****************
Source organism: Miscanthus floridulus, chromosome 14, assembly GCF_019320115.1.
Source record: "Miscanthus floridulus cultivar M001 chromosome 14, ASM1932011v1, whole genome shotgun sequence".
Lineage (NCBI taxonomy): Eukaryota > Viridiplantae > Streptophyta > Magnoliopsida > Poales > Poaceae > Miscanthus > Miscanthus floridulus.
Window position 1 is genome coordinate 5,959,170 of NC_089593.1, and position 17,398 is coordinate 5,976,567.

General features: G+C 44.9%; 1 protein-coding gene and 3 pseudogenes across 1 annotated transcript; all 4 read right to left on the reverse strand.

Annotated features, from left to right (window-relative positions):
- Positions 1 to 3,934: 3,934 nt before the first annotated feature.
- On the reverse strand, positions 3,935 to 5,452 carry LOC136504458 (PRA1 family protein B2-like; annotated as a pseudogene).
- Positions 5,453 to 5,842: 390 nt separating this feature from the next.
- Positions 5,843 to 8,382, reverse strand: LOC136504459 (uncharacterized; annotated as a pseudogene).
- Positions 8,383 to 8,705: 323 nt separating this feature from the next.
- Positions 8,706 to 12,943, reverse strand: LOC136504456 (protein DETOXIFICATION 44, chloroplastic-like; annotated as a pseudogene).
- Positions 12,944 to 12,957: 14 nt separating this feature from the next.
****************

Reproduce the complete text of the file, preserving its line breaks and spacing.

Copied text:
Source organism: Miscanthus floridulus, chromosome 14, assembly GCF_019320115.1.
Source record: "Miscanthus floridulus cultivar M001 chromosome 14, ASM1932011v1, whole genome shotgun sequence".
Lineage (NCBI taxonomy): Eukaryota > Viridiplantae > Streptophyta > Magnoliopsida > Poales > Poaceae > Miscanthus > Miscanthus floridulus.
Window position 1 is genome coordinate 5,959,170 of NC_089593.1, and position 17,398 is coordinate 5,976,567.

General features: G+C 44.9%; 1 protein-coding gene and 3 pseudogenes across 1 annotated transcript; all 4 read right to left on the reverse strand.

Annotated features, from left to right (window-relative positions):
- Positions 1 to 3,934: 3,934 nt before the first annotated feature.
- On the reverse strand, positions 3,935 to 5,452 carry LOC136504458 (PRA1 family protein B2-like; annotated as a pseudogene).
- Positions 5,453 to 5,842: 390 nt separating this feature from the next.
- Positions 5,843 to 8,382, reverse strand: LOC136504459 (uncharacterized; annotated as a pseudogene).
- Positions 8,383 to 8,705: 323 nt separating this feature from the next.
- Positions 8,706 to 12,943, reverse strand: LOC136504456 (protein DETOXIFICATION 44, chloroplastic-like; annotated as a pseudogene).
- Positions 12,944 to 12,957: 14 nt separating this feature from the next.